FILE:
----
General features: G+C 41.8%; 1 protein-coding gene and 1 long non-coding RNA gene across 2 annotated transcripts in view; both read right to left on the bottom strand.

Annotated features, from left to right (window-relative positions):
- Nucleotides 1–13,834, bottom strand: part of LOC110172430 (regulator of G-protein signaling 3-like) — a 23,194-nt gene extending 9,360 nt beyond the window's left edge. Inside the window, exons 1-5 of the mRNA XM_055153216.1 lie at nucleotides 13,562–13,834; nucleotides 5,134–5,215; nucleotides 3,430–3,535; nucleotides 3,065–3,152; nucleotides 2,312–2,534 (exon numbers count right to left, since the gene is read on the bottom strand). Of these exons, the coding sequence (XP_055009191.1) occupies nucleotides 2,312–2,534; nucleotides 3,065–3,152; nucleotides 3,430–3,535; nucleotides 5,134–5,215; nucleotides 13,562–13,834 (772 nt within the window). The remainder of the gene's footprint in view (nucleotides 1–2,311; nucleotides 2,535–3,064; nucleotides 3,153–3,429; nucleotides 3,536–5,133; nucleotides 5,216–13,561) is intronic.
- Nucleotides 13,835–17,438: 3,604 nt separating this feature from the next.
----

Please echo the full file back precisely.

General features: G+C 41.8%; 1 protein-coding gene and 1 long non-coding RNA gene across 2 annotated transcripts in view; both read right to left on the bottom strand.

Annotated features, from left to right (window-relative positions):
- Nucleotides 1–13,834, bottom strand: part of LOC110172430 (regulator of G-protein signaling 3-like) — a 23,194-nt gene extending 9,360 nt beyond the window's left edge. Inside the window, exons 1-5 of the mRNA XM_055153216.1 lie at nucleotides 13,562–13,834; nucleotides 5,134–5,215; nucleotides 3,430–3,535; nucleotides 3,065–3,152; nucleotides 2,312–2,534 (exon numbers count right to left, since the gene is read on the bottom strand). Of these exons, the coding sequence (XP_055009191.1) occupies nucleotides 2,312–2,534; nucleotides 3,065–3,152; nucleotides 3,430–3,535; nucleotides 5,134–5,215; nucleotides 13,562–13,834 (772 nt within the window). The remainder of the gene's footprint in view (nucleotides 1–2,311; nucleotides 2,535–3,064; nucleotides 3,153–3,429; nucleotides 3,536–5,133; nucleotides 5,216–13,561) is intronic.
- Nucleotides 13,835–17,438: 3,604 nt separating this feature from the next.